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Hong Kong Warns of Sanctions on Philippines Over Hostage Tragedy

  • Reuters

FILE - Hong Kong's Chief Executive Leung Chun-ying attends the opening ceremony of the Business of Design Week in Hong Kong, Dec. 6, 2012.

FILE - Hong Kong's Chief Executive Leung Chun-ying attends the opening ceremony of the Business of Design Week in Hong Kong, Dec. 6, 2012.

Hong Kong threatened to impose unspecified economic sanctions on the Philippines on Tuesday if substantial progress was not made within a month regarding talks demanding Manila's apology and compensation for a hostage tragedy three years ago.

Hong Kong and the Philippines have close economic ties, from tourism to the more than 100,000 Filipino domestic helpers working in the city, but tension remains over a 2010 incident in which eight Hong Kong tourists were killed in Manila by a sacked police officer.

Speaking ahead of a debate by lawmakers calling for sanctions against the Philippines, Hong Kong leader Leung Chun-ying urged the Philippine government to provide a “concrete and timely response”.

“I declare that unless we obtain steady progress within a month, the [Hong Kong] government will take necessary sanctions action,” said Leung.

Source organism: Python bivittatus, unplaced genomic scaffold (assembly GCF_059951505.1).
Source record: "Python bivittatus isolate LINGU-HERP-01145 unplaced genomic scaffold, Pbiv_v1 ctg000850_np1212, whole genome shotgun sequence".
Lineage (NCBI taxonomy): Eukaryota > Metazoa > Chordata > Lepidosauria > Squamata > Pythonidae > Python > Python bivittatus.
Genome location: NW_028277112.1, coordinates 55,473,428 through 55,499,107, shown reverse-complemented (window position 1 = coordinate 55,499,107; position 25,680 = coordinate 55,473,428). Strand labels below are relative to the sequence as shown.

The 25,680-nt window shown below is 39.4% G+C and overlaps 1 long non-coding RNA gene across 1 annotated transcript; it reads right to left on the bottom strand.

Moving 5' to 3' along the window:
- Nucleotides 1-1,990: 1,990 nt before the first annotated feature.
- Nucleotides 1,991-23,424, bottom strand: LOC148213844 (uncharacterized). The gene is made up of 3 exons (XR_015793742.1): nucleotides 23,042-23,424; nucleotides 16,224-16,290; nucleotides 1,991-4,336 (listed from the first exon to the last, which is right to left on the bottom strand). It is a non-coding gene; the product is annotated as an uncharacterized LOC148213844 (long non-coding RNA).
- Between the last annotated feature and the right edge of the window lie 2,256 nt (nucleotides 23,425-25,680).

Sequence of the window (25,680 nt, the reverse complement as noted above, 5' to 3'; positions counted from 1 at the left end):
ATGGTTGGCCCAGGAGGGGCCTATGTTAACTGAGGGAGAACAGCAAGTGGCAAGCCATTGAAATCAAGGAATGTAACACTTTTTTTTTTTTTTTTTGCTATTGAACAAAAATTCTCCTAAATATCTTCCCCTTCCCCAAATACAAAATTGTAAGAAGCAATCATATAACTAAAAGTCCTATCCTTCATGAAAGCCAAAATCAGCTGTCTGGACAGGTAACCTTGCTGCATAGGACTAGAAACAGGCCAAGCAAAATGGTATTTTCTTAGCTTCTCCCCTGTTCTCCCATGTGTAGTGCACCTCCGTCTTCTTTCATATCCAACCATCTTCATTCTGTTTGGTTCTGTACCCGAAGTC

Leung did not specify what the sanctions might be. Hong Kong has sought an apology and compensation for the victims' families.

Philippine foreign ministry spokesman Raul Hernandez said Manila hoped the hostage row would not affect the current visa-free arrangement for Filipinos travelling to Hong Kong.

“We look forward to the continued healthy exchange of travelers from both sides,” said Hernandez.

Another possibility could be a freeze on domestic helpers, similar to a move made by Taiwan this year following the fatal shooting of a Taiwanese fisherman by the Philippine coastguard.

The Taiwan sanctions were dropped in August, however, after Manila gave a formal apology for the fisherman's death.

Leung, who took office last July and has since seen his approval ratings plummet over contentious policies and scandals engulfing his ruling team, was criticized last month for not taking a stronger stance with Manila.

Meanwhile, Philippine President Benigno Aquino has so far ruled out apologizing for the tragedy or a day-long rescue operation that left several injured in addition to the dead tourists.

Manila could not apologize for the crimes of one person, he reportedly said at the time.

Manila City Councilor Bernardito Ang, a representative of Manila mayor Joseph Estrada, was also recently in Hong Kong seeking to defuse the row.

The tragedy occurred in 2010 when a busload of Hong Kong tourists in Manila were taken hostage by a disgruntled former policeman, Rolando Mendoza, who had just been fired.

Following a prolonged standoff and negotiations, watched on live television by thousands in Hong Kong, the gunman opened fire after what the victims' families maintain was a bungled rescue effort.
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